Friday, July 28, 2006

International Affairs

Playing Brahms

That was quite a picture coming out of Kuala Lumpur, Malaysia, yesterday, Bush. Your Rice playing Brahms. I saw a video clip on one of last night's new programs and expected to see it re-run on Jon Stewart--but I didn't manage to stay up that late. There she sat at the grand piano, back ramrod straight, a picture of the kind of grim, joyless concentration a totally disciplined, self-martyring perfectionist brings to her task. No room for failuire. No room for a mistake. Anyway, I was curious enough to search for some further information about her perfomance online this morning, and this is what I came up with, quoted without attribution in Air America. I guess it's from the New York Times.

KUALA LUMPUR, Malaysia - In keeping with her mood and to reflect the world crises she tackles daily, U.S. Secretary of State Condoleezza Rice plans to play a somber piece of music to her Asian colleagues in Malaysia this week.

The Association of South East Asian Nations has a tradition of ministers performing usually silly skits at a gala dinner, but Rice, an accomplished pianist, said she was more at ease playing a serious, reflective piece, possibly by the composer Brahms.

“It is not a time that is frivolous. It is a serious time. I will play something that is in accordance with my serious mood,” said Rice, who had just attended a conference in Rome aimed at helping resolve the Lebanon crisis.

Rice said she would not be comfortable singing show tunes.

“I trust my piano playing more than I trust Karen’s singing,” joked Rice, referring to her public diplomacy chief, Karen Hughes, who is also in Kuala Lumpur. Hughes quickly shot back: “She’s right, I can’t even hum.”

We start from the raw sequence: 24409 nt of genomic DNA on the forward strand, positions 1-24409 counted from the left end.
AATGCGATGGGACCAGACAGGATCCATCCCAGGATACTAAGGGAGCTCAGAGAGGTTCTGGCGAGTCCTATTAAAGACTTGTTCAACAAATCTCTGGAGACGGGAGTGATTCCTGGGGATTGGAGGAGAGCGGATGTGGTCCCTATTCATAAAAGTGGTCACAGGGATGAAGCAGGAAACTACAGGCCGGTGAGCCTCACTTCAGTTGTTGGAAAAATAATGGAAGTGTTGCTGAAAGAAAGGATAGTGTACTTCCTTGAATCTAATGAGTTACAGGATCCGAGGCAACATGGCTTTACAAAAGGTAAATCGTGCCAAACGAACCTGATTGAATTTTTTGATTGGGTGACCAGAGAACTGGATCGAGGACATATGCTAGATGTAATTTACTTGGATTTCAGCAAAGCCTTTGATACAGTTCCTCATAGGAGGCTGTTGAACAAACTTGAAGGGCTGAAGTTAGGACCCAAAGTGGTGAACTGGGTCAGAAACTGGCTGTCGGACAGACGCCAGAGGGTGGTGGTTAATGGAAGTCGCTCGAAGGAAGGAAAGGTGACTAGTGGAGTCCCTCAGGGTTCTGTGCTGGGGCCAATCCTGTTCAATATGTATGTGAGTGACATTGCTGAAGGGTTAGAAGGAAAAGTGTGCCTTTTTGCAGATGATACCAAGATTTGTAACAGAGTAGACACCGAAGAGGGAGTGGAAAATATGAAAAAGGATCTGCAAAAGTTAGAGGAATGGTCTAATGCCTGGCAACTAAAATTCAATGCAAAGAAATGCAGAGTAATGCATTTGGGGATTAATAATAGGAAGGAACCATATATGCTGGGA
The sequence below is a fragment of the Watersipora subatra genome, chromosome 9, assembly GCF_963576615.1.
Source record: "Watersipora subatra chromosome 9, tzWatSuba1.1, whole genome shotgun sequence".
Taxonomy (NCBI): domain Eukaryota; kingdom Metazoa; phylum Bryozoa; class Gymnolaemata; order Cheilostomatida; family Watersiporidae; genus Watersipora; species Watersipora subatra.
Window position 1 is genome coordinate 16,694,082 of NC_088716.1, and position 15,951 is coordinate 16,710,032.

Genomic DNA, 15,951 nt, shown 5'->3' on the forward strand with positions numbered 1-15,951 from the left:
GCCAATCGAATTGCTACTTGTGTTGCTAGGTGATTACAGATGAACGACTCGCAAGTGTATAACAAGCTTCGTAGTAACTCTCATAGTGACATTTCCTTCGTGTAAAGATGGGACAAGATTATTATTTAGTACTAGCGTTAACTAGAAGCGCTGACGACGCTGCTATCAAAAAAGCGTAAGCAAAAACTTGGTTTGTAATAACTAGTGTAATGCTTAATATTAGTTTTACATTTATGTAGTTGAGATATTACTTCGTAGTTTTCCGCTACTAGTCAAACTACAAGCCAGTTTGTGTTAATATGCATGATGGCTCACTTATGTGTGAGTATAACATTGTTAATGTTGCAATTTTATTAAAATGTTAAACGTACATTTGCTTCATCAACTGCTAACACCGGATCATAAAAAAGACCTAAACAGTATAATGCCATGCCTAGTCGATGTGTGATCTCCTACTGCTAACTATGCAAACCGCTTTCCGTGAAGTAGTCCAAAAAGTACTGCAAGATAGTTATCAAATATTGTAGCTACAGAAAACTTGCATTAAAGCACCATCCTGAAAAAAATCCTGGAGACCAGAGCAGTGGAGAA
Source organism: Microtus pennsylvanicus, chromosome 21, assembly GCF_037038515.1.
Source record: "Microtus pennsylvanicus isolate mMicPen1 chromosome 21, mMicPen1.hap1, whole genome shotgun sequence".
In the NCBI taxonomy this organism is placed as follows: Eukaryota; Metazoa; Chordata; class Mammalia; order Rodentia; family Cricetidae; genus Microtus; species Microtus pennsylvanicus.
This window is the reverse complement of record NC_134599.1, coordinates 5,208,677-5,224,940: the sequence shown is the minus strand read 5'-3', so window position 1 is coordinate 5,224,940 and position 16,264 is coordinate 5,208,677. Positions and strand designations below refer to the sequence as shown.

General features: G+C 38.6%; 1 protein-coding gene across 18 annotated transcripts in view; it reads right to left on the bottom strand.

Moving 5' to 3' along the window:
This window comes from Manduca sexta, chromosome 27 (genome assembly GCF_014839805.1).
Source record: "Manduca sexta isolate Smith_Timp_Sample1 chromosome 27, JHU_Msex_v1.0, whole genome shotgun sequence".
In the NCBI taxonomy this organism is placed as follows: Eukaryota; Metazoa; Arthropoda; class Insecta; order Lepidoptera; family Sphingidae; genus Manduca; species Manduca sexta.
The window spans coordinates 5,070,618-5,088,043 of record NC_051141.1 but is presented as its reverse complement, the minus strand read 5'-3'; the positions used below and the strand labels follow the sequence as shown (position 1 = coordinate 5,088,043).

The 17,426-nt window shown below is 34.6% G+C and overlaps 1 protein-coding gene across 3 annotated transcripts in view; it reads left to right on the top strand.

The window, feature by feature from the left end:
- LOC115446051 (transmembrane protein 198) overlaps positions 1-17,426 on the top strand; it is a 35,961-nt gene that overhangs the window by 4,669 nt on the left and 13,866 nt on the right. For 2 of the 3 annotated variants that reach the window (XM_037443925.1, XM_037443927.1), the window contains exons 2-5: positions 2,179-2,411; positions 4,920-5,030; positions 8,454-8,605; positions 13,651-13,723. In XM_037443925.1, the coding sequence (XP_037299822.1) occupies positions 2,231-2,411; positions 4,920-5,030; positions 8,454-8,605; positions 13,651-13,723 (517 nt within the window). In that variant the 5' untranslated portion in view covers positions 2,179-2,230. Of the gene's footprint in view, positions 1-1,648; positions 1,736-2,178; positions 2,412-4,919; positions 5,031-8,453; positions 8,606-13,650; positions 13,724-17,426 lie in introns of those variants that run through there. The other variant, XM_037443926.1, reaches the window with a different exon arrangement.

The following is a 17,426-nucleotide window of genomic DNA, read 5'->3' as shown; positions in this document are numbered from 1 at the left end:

A commendable blend of humor and lightheartedness from two of your favorite womenfolk, in this time of crisis, Bush. I just wish your Rice could seem a little more human once in a while, a little less like some scowling, robotic school ma'am bent on lecturing a bunch of unruly and mindless brats in the school yard. I guess this was an attempt to do just that, and it was, as the song says, about as far as she could go. But even Brahms seems incapable of melting steel.

Did you catch that picture of your Rice they used on the front page of the New York Times yesterday, with the President of Lebanon, after the stale-mated Rome talks? Couldn't get perfection, rejected anything less. Refused to consider even speaking to anyone who does not approach her own high moral standards. There she stood, with an infinitely weary hand to the aching brow, head slightly bent, averted from the camera, but the back still straight... It spoke, as they like to say, volumes. A picture of dejection and despair.


David said...

Would have been better if she played Imagine. Though she probably thinks it's by Lenin.

PeterAtLarge said...


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